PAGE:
A transcriptionally and functionally distinct PD-1 CD8 T cell pool with predictive potential in non-small-cell lung cancer treated with PD-1 blockade
© JUAN GAERTNER/SCIENCE PHOTO LIBRARY/Getty
The best way to differentiate between cancer-fighting T cells in lung tumours may be to look at the number of immune-dampening ‘checkpoint’ molecules on the cell surface.
A team that included scientists from Roche’s Pharmaceutical Research and Early Development studied biopsy material from patients with advanced non-small cell lung cancer. To their surprise, they found that T cells crowded with PD-1 checkpoint proteins on their surfaces — usually a sign of immune ‘exhaustion’ — had the greatest capacity to recognize tumour tissue.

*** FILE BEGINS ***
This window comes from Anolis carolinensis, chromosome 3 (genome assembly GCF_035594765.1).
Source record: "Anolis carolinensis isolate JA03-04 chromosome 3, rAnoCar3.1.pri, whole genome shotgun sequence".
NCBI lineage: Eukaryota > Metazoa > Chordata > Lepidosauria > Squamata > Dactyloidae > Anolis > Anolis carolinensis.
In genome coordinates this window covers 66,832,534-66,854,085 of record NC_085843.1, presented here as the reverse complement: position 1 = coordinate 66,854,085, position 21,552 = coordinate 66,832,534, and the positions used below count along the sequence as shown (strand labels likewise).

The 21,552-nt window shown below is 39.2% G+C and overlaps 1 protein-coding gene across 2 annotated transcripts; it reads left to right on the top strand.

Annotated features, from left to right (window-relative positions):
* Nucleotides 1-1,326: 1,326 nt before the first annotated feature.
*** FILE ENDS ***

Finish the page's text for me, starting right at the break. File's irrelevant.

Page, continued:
The PD-1–enriched T cells showed many signs of dysfunction, yet they expressed a key signalling molecule that recruited other immune cells to the tumour surroundings. This could explain why the presence of PD-1–elevated T cells was strongly predictive of how patients respond to cancer immunotherapy.
This unique T cell population thus offers a promising new biomarker for identifying patients most likely to benefit from the drug-treatment strategy.
- Nature Medicine 24, 994–1004 (2018). doi: 10.1038/s41591-018-0057-z